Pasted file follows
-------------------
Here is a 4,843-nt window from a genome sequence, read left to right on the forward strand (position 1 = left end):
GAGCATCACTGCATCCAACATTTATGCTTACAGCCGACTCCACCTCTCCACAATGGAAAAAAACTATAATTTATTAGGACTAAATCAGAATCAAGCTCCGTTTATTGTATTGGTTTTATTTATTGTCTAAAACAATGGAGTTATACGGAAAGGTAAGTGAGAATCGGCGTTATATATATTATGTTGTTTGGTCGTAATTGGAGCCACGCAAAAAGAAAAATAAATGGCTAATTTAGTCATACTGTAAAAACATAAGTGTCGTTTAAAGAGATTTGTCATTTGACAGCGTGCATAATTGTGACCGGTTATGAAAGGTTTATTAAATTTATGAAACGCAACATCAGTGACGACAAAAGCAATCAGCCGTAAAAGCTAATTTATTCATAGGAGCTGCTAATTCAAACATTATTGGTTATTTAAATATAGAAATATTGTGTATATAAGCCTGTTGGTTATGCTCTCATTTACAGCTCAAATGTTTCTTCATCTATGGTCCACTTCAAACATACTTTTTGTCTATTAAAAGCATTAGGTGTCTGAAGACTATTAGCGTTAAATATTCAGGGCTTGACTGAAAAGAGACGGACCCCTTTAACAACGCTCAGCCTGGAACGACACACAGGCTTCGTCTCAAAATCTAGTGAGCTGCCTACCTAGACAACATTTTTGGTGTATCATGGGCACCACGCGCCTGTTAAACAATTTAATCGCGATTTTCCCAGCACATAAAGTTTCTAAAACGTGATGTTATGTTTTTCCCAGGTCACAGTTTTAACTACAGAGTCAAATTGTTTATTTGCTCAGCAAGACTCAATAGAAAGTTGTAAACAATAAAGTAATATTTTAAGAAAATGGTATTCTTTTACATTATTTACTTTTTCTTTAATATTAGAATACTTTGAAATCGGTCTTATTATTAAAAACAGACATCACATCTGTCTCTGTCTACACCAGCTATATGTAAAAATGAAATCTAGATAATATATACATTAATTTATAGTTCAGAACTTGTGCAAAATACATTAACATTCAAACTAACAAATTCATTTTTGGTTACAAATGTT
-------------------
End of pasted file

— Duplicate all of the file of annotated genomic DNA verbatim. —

Here is a 4,843-nt window from a genome sequence, read left to right on the forward strand (position 1 = left end):
GAGCATCACTGCATCCAACATTTATGCTTACAGCCGACTCCACCTCTCCACAATGGAAAAAAACTATAATTTATTAGGACTAAATCAGAATCAAGCTCCGTTTATTGTATTGGTTTTATTTATTGTCTAAAACAATGGAGTTATACGGAAAGGTAAGTGAGAATCGGCGTTATATATATTATGTTGTTTGGTCGTAATTGGAGCCACGCAAAAAGAAAAATAAATGGCTAATTTAGTCATACTGTAAAAACATAAGTGTCGTTTAAAGAGATTTGTCATTTGACAGCGTGCATAATTGTGACCGGTTATGAAAGGTTTATTAAATTTATGAAACGCAACATCAGTGACGACAAAAGCAATCAGCCGTAAAAGCTAATTTATTCATAGGAGCTGCTAATTCAAACATTATTGGTTATTTAAATATAGAAATATTGTGTATATAAGCCTGTTGGTTATGCTCTCATTTACAGCTCAAATGTTTCTTCATCTATGGTCCACTTCAAACATACTTTTTGTCTATTAAAAGCATTAGGTGTCTGAAGACTATTAGCGTTAAATATTCAGGGCTTGACTGAAAAGAGACGGACCCCTTTAACAACGCTCAGCCTGGAACGACACACAGGCTTCGTCTCAAAATCTAGTGAGCTGCCTACCTAGACAACATTTTTGGTGTATCATGGGCACCACGCGCCTGTTAAACAATTTAATCGCGATTTTCCCAGCACATAAAGTTTCTAAAACGTGATGTTATGTTTTTCCCAGGTCACAGTTTTAACTACAGAGTCAAATTGTTTATTTGCTCAGCAAGACTCAATAGAAAGTTGTAAACAATAAAGTAATATTTTAAGAAAATGGTATTCTTTTACATTATTTACTTTTTCTTTAATATTAGAATACTTTGAAATCGGTCTTATTATTAAAAACAGACATCACATCTGTCTCTGTCTACACCAGCTATATGTAAAAATGAAATCTAGATAATATATACATTAATTTATAGTTCAGAACTTGTGCAAAATACATTAACATTCAAACTAACAAATTCATTTTTGGTTACAAATGTT